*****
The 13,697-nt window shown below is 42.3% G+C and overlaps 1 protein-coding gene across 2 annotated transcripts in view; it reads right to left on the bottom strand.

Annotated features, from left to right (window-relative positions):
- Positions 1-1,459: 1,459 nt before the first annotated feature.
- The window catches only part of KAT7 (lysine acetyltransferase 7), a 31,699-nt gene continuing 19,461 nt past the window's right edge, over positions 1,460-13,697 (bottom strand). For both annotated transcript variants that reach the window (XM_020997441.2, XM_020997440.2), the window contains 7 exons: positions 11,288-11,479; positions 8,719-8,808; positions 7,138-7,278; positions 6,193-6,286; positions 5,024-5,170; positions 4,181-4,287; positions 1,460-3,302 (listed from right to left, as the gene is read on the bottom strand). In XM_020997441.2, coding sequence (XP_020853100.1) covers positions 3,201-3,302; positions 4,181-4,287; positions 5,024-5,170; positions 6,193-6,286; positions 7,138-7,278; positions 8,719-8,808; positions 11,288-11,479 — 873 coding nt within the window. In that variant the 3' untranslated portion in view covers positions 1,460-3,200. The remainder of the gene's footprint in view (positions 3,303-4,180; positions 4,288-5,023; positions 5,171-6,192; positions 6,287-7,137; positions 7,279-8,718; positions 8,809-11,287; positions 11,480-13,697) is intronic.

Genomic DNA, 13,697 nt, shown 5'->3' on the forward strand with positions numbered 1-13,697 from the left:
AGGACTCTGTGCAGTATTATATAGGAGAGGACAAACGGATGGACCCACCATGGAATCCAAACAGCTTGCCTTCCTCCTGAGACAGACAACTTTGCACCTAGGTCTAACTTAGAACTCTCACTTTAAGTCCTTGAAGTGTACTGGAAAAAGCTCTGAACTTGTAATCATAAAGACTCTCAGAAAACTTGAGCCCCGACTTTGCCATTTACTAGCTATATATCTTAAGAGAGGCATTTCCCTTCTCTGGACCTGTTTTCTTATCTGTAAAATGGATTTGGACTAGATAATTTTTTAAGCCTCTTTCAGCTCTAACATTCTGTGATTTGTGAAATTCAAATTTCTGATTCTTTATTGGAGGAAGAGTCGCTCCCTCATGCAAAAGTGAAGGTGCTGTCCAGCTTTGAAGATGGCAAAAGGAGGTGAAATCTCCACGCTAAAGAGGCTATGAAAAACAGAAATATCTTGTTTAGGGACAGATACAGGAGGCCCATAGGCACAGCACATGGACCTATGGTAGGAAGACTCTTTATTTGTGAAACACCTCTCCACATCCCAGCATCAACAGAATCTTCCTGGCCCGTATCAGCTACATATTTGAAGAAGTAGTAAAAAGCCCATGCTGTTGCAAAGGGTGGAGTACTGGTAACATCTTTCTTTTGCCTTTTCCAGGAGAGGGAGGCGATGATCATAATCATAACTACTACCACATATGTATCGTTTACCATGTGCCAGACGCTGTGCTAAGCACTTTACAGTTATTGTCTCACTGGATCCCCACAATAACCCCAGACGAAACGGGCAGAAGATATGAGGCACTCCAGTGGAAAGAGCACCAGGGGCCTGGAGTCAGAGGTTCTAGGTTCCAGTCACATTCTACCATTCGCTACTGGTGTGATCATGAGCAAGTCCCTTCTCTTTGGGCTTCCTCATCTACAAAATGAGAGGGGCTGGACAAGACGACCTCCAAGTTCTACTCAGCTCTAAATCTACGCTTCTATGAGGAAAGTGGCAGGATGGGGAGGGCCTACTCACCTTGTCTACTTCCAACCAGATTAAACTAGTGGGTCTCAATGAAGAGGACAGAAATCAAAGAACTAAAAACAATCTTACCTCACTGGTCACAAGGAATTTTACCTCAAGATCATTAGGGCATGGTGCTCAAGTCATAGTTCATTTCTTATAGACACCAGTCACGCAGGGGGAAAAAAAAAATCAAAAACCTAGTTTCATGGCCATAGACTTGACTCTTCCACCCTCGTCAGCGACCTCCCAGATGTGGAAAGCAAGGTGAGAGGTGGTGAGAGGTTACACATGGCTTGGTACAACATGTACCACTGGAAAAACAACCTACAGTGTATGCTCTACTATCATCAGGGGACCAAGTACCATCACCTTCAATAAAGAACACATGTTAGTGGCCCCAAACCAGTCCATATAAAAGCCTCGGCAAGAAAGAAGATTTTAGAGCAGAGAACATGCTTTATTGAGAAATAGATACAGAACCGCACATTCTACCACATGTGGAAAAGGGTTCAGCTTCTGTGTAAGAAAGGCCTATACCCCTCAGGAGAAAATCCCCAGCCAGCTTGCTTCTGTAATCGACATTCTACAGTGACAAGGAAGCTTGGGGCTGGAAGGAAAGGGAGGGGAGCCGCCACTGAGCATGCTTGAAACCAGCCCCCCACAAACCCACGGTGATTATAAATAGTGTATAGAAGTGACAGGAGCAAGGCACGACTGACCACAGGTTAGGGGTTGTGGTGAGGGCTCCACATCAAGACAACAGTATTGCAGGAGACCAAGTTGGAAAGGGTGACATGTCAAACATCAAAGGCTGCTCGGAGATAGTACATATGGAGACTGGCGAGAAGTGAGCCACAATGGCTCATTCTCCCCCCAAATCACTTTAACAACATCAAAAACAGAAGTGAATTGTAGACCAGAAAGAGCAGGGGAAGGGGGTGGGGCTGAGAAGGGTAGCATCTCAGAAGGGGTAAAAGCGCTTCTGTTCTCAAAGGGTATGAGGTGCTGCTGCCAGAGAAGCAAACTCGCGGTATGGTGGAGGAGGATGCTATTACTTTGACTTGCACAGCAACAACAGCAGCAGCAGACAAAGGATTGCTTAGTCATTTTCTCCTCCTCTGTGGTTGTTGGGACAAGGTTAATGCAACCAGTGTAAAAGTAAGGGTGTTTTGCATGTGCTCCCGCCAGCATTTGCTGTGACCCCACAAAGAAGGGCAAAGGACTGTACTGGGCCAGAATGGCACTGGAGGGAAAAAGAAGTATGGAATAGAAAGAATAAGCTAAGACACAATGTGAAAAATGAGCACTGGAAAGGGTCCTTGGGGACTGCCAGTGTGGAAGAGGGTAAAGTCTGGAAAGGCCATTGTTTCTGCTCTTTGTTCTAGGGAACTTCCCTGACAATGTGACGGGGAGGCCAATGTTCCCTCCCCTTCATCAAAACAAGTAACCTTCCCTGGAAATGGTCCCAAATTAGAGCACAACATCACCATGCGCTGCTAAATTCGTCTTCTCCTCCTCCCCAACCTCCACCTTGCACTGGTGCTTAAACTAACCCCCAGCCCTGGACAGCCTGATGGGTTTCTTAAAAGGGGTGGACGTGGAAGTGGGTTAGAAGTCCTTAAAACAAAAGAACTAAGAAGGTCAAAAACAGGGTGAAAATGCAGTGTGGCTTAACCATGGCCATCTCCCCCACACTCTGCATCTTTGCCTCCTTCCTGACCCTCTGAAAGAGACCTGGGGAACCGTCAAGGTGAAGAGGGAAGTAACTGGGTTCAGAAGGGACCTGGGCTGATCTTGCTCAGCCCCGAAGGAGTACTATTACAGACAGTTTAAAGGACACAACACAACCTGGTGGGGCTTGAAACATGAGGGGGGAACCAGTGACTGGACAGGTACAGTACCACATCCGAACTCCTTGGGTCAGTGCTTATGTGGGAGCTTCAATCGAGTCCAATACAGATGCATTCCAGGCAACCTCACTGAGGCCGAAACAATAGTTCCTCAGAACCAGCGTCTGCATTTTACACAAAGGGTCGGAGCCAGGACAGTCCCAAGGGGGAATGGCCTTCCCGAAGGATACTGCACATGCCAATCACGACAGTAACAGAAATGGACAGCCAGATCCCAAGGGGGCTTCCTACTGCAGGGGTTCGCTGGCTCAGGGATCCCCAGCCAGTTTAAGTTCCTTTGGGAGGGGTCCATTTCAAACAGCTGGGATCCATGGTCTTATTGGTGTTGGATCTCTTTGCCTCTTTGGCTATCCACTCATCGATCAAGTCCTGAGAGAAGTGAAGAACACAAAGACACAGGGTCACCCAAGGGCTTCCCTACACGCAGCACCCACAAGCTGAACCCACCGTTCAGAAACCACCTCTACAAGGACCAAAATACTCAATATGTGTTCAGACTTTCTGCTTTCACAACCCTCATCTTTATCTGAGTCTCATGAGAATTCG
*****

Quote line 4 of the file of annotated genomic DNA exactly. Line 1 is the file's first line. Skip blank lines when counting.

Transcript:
- The window catches only part of KAT7 (lysine acetyltransferase 7), a 31,699-nt gene continuing 19,461 nt past the window's right edge, over positions 1,460-13,697 (bottom strand). For both annotated transcript variants that reach the window (XM_020997441.2, XM_020997440.2), the window contains 7 exons: positions 11,288-11,479; positions 8,719-8,808; positions 7,138-7,278; positions 6,193-6,286; positions 5,024-5,170; positions 4,181-4,287; positions 1,460-3,302 (listed from right to left, as the gene is read on the bottom strand). In XM_020997441.2, coding sequence (XP_020853100.1) covers positions 3,201-3,302; positions 4,181-4,287; positions 5,024-5,170; positions 6,193-6,286; positions 7,138-7,278; positions 8,719-8,808; positions 11,288-11,479 — 873 coding nt within the window. In that variant the 3' untranslated portion in view covers positions 1,460-3,200. The remainder of the gene's footprint in view (positions 3,303-4,180; positions 4,288-5,023; positions 5,171-6,192; positions 6,287-7,137; positions 7,279-8,718; positions 8,809-11,287; positions 11,480-13,697) is intronic.